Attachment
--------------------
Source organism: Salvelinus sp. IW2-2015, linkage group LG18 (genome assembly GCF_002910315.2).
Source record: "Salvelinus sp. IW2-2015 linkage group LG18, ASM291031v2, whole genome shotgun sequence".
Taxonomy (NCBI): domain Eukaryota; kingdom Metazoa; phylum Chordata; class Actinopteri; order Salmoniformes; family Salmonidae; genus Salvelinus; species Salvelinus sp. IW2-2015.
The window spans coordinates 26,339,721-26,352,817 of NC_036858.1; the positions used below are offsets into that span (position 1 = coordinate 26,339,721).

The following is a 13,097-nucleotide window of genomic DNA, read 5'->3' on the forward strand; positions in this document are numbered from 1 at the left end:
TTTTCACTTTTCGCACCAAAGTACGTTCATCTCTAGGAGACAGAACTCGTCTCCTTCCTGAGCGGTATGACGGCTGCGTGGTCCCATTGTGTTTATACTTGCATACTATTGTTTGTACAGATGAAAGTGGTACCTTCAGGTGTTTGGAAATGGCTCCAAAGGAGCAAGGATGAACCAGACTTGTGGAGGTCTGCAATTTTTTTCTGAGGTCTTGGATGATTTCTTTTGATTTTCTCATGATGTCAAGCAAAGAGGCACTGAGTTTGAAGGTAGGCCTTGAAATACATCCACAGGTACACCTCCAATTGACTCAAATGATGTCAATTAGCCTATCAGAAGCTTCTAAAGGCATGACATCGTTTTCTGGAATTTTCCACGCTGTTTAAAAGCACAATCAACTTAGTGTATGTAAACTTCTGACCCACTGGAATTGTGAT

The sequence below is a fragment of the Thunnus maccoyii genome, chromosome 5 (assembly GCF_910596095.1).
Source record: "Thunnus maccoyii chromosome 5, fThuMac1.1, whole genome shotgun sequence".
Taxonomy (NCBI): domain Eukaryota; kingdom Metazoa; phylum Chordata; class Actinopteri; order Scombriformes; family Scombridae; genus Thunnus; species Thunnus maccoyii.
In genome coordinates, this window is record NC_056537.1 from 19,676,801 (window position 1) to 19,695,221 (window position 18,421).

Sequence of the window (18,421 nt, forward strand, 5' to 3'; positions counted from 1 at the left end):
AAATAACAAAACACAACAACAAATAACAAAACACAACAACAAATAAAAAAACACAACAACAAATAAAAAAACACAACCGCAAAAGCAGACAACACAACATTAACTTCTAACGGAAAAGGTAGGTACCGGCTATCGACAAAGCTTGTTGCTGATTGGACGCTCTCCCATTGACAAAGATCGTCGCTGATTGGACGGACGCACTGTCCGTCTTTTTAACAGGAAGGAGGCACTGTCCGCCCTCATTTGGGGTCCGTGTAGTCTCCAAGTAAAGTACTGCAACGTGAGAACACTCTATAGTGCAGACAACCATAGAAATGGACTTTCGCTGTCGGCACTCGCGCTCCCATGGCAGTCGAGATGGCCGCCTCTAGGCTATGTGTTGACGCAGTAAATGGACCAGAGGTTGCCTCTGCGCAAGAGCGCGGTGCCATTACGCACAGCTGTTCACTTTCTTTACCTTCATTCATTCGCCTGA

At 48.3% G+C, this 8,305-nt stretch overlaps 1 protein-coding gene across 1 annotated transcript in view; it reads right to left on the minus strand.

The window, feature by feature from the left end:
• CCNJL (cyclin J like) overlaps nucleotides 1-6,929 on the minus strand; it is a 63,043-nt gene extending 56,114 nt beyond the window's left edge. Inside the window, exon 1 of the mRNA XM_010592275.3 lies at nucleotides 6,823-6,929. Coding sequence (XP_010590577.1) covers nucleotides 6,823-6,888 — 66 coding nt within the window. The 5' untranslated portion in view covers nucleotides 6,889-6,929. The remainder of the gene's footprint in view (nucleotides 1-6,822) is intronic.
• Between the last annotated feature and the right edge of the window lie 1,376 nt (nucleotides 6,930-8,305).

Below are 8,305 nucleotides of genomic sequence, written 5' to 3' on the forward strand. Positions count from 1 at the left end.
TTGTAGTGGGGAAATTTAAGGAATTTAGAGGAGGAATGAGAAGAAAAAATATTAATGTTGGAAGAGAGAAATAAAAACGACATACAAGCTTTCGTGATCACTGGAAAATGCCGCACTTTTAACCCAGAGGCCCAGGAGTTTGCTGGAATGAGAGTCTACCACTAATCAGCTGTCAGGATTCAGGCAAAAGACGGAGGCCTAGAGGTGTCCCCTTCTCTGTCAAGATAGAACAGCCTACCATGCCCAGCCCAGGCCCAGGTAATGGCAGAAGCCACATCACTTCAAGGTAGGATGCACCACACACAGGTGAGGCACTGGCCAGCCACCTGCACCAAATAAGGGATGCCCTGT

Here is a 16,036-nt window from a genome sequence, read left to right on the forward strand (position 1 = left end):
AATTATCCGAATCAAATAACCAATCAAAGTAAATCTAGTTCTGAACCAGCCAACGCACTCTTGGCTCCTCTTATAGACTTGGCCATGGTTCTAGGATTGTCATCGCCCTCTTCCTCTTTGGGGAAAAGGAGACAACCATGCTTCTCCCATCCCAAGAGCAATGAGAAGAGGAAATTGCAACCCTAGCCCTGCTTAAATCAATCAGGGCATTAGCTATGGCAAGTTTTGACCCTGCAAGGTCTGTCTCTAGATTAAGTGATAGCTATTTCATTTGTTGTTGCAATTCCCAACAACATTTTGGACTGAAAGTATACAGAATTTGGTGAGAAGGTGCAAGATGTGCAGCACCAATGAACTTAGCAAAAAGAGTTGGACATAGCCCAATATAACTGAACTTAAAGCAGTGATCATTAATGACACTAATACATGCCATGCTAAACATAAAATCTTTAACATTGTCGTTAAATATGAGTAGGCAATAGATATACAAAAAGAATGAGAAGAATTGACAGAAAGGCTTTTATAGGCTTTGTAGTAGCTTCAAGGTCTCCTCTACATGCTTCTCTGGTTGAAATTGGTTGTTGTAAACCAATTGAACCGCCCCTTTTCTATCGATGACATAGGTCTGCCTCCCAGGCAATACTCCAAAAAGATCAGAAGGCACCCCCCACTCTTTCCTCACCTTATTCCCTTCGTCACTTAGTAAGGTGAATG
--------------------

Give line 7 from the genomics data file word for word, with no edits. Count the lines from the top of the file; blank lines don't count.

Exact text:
The sequence below is a fragment of the Thunnus maccoyii genome, chromosome 5 (assembly GCF_910596095.1).